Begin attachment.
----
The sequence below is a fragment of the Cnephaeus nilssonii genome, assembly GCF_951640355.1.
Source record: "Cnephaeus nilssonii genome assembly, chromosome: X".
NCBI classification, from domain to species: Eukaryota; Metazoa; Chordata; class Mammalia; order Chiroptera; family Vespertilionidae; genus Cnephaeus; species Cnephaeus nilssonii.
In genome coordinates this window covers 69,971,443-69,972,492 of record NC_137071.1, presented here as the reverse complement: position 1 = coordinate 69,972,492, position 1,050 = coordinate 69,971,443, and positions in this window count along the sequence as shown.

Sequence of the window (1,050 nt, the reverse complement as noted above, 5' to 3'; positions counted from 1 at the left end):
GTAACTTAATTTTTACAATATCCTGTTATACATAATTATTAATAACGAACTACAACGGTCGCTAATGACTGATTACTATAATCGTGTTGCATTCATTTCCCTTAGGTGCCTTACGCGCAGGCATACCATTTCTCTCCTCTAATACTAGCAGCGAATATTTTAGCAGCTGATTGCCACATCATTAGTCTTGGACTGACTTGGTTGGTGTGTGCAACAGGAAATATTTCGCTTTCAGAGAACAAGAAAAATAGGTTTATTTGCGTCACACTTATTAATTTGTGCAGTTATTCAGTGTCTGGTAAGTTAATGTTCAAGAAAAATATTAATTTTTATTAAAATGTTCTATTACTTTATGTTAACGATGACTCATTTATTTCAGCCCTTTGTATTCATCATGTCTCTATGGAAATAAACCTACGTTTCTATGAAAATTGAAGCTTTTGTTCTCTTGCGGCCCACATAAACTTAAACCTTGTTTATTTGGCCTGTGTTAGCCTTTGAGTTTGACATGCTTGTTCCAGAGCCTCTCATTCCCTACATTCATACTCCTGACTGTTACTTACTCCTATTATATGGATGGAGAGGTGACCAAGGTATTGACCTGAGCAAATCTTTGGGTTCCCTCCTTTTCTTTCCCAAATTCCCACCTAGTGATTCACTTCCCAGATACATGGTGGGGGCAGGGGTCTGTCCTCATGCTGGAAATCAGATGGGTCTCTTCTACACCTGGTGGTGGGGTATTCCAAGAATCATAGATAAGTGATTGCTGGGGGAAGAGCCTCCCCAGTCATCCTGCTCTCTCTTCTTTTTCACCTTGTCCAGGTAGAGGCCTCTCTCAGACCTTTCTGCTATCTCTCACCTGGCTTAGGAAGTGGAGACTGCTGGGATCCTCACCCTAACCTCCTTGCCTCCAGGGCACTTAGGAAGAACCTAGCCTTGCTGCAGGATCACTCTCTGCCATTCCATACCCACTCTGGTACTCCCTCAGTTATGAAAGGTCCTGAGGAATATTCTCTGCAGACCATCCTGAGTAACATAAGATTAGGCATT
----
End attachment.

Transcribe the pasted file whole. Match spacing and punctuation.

The sequence below is a fragment of the Cnephaeus nilssonii genome, assembly GCF_951640355.1.
Source record: "Cnephaeus nilssonii genome assembly, chromosome: X".
NCBI classification, from domain to species: Eukaryota; Metazoa; Chordata; class Mammalia; order Chiroptera; family Vespertilionidae; genus Cnephaeus; species Cnephaeus nilssonii.
In genome coordinates this window covers 69,971,443-69,972,492 of record NC_137071.1, presented here as the reverse complement: position 1 = coordinate 69,972,492, position 1,050 = coordinate 69,971,443, and positions in this window count along the sequence as shown.

Sequence of the window (1,050 nt, the reverse complement as noted above, 5' to 3'; positions counted from 1 at the left end):
GTAACTTAATTTTTACAATATCCTGTTATACATAATTATTAATAACGAACTACAACGGTCGCTAATGACTGATTACTATAATCGTGTTGCATTCATTTCCCTTAGGTGCCTTACGCGCAGGCATACCATTTCTCTCCTCTAATACTAGCAGCGAATATTTTAGCAGCTGATTGCCACATCATTAGTCTTGGACTGACTTGGTTGGTGTGTGCAACAGGAAATATTTCGCTTTCAGAGAACAAGAAAAATAGGTTTATTTGCGTCACACTTATTAATTTGTGCAGTTATTCAGTGTCTGGTAAGTTAATGTTCAAGAAAAATATTAATTTTTATTAAAATGTTCTATTACTTTATGTTAACGATGACTCATTTATTTCAGCCCTTTGTATTCATCATGTCTCTATGGAAATAAACCTACGTTTCTATGAAAATTGAAGCTTTTGTTCTCTTGCGGCCCACATAAACTTAAACCTTGTTTATTTGGCCTGTGTTAGCCTTTGAGTTTGACATGCTTGTTCCAGAGCCTCTCATTCCCTACATTCATACTCCTGACTGTTACTTACTCCTATTATATGGATGGAGAGGTGACCAAGGTATTGACCTGAGCAAATCTTTGGGTTCCCTCCTTTTCTTTCCCAAATTCCCACCTAGTGATTCACTTCCCAGATACATGGTGGGGGCAGGGGTCTGTCCTCATGCTGGAAATCAGATGGGTCTCTTCTACACCTGGTGGTGGGGTATTCCAAGAATCATAGATAAGTGATTGCTGGGGGAAGAGCCTCCCCAGTCATCCTGCTCTCTCTTCTTTTTCACCTTGTCCAGGTAGAGGCCTCTCTCAGACCTTTCTGCTATCTCTCACCTGGCTTAGGAAGTGGAGACTGCTGGGATCCTCACCCTAACCTCCTTGCCTCCAGGGCACTTAGGAAGAACCTAGCCTTGCTGCAGGATCACTCTCTGCCATTCCATACCCACTCTGGTACTCCCTCAGTTATGAAAGGTCCTGAGGAATATTCTCTGCAGACCATCCTGAGTAACATAAGATTAGGCATT